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Economy on Upswing:Sustaining High Growth Rate, by Dr. Vinod Mehta,29 November 2005 Print E-mail


New Delhi, 29 November 2005

Economy on Upswing

Sustaining High Growth Rate

By Dr. Vinod Mehta

India’s economy is enjoying a high rate of growth for the past few years, despite not-so-good performance of the agricultural sector. The current rate of growth is around 7% with the manufacturing sector booming. The agricultural sector is also expected to perform well. The Finance Minister feels that this growth rate can be pushed to 8% provided we increase investment as well as push FDI. The Deputy Chairman of the Planning Commission feels that this growth rate can be pushed to 10% but the coalition politics is coming in the way.

The economy is on the upswing. It is not only the computer software sector but the traditional manufacturing sector like steel, cement etc., which is leading the upswing.  The economists believe that the upswing in the manufacturing sector will continue.  The National Council of Applied Economic Research has already projected the GDP to grow by about 7% during the next three years.  The manufacturing sector is expected to grow by more than 6.21%, infrastructure by 6.54% while mining and construction by 5.89%.  The farm sector which saw a decline of 3.1% in 2003 is expected to grow, which in business terms implies increased demand for manufactured products in the coming years.

Apart from this, the economic reforms of the past one and a half decade have made the Indian industry by and large competitive in the international market.  With foreign exchange regulations being relaxed in a phased manner, the Indian industry is acquiring manufacturing units abroad.  Some have started acquiring new technologies to stay competitive.  For instance, the Indian motor parts manufacturers were initially opposed to the inclusion of motor parts in the FTA (free trade area) between India and Thailand, but now when it has been signed, they are now scouting for new processes and technologies in the South East Asian and other countries.

At the moment, India and China are enjoying relatively high growth rates China around 9% and India 7%.  This has particularly attracted the attention of foreign investors who wish to set up manufacturing bases in India or invest in the service sector.  This is high time that we have a foreign direct investment (FDI) policy which covers all the sectors of the economy, except for those sectors where the state feels that there should be no foreign investment, as in the case of atomic power.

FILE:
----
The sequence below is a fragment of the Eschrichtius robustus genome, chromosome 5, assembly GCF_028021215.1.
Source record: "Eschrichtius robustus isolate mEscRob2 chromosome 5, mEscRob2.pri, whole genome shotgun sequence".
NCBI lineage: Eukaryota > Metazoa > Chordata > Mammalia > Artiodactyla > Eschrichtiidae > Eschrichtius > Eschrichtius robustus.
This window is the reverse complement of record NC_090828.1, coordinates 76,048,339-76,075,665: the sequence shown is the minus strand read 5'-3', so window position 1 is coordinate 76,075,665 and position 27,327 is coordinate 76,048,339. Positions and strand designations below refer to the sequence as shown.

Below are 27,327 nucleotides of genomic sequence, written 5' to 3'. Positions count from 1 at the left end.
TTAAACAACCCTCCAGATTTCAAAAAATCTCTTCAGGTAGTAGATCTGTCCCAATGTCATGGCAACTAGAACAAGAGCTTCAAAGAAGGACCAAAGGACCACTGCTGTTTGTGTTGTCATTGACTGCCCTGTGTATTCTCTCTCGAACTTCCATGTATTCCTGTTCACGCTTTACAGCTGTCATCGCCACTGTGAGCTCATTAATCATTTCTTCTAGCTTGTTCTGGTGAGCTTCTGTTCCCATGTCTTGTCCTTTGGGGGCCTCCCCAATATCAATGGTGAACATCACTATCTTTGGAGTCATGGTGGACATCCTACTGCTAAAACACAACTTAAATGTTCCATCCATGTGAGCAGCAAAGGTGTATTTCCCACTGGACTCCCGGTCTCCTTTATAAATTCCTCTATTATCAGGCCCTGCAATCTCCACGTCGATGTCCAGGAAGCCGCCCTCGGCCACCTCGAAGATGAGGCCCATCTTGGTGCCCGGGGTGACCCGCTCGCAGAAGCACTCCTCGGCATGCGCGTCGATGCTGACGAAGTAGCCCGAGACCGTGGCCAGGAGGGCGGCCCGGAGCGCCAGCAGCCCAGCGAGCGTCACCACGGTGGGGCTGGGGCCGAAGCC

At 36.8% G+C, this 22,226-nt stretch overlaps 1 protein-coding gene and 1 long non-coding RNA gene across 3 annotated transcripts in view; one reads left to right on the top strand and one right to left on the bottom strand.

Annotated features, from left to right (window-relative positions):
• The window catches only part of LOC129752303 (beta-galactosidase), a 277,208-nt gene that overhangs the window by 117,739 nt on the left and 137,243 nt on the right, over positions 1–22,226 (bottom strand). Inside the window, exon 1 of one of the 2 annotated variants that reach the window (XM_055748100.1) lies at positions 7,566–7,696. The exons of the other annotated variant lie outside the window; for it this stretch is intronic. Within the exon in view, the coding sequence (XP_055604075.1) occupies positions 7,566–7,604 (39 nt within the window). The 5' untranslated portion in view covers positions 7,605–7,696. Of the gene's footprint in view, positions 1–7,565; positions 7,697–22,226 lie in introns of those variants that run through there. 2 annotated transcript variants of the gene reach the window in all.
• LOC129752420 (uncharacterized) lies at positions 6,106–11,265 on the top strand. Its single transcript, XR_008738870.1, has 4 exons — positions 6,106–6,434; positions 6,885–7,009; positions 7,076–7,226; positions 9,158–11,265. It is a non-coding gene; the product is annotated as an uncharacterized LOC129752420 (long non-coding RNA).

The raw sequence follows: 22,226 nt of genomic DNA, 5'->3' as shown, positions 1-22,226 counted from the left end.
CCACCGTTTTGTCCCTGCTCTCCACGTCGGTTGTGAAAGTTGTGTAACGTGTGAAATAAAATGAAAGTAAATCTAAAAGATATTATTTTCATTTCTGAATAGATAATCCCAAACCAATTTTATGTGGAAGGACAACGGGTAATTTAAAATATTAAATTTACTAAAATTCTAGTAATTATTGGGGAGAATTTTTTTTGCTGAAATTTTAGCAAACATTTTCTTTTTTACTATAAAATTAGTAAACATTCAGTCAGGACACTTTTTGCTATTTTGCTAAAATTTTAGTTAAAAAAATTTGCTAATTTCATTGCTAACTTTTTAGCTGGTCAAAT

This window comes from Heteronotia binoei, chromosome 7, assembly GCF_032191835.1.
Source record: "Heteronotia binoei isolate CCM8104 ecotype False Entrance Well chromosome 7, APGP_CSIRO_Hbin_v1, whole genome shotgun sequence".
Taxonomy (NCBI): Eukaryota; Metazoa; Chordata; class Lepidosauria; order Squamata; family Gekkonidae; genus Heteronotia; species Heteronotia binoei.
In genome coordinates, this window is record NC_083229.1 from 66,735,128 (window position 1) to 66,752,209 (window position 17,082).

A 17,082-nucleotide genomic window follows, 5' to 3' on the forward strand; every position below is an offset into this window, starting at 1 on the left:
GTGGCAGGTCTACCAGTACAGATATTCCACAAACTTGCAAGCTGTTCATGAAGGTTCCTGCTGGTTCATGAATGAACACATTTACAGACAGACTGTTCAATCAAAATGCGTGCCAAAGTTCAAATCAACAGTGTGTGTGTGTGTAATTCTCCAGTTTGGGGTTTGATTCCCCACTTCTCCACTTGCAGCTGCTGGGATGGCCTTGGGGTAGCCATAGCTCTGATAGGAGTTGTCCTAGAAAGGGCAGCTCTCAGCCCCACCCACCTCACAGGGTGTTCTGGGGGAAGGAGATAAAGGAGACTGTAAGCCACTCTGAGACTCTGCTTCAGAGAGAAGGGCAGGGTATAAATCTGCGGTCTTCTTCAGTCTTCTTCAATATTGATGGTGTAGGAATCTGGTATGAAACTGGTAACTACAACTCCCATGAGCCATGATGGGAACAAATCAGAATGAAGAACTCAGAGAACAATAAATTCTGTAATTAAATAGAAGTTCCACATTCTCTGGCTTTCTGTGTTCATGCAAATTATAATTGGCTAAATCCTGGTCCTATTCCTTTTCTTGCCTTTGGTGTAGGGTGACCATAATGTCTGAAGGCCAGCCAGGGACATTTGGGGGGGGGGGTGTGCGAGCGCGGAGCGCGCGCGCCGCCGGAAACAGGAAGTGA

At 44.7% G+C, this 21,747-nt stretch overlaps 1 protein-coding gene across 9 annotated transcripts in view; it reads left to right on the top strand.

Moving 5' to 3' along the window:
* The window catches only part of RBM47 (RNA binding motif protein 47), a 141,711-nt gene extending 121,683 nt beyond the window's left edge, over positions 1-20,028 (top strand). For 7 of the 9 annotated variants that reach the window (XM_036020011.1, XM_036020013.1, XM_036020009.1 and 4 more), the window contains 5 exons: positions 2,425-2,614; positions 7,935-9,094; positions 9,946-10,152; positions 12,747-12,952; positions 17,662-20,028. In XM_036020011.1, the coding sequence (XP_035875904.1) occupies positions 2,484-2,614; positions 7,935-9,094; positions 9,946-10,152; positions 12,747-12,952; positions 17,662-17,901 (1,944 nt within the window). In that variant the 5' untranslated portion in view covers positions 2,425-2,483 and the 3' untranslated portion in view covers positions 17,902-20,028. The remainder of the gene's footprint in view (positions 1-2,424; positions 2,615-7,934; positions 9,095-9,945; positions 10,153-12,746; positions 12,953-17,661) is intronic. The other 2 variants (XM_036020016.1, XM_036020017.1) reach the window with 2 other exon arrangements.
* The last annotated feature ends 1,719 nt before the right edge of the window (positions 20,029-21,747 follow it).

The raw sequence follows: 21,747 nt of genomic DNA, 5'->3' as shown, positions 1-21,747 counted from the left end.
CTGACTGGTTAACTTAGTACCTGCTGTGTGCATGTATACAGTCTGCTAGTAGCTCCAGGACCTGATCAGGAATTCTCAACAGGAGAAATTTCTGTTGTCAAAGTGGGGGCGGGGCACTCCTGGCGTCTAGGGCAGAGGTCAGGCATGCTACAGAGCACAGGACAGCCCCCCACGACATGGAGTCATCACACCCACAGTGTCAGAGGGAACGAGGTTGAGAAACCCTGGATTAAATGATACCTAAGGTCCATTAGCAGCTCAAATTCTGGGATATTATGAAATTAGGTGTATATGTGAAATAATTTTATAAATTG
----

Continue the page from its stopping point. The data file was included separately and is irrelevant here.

Foreign direct investment in the manufacturing, infrastructure and other sectors of the economy is much better than commercial borrowing or investment in scripts by foreign institutional investors.  The investment by foreign institutional investors (FII) could be considered as hot money which can be withdrawn by them at any time depending upon their judgment of the economic scene.  The FDI in manufacturing, infrastructure etc. leads to the creation of assets which will remain within the territorial boundaries of the country if, the foreign investor wishes to withdraw from the company for some reasons.

At the moment there is no single policy on FDI and there is some kind of ad hocism in it.  It varies from sector to sector.  In insurance business, the FDI cap is 26%; in the banking sector   been set at 74%; in certain cases 100% foreign equity is allowed while there is automatic approval in some cases where foreign equity participation is up to 51%.  There are certain areas like real estate where no FDI is allowed at the moment.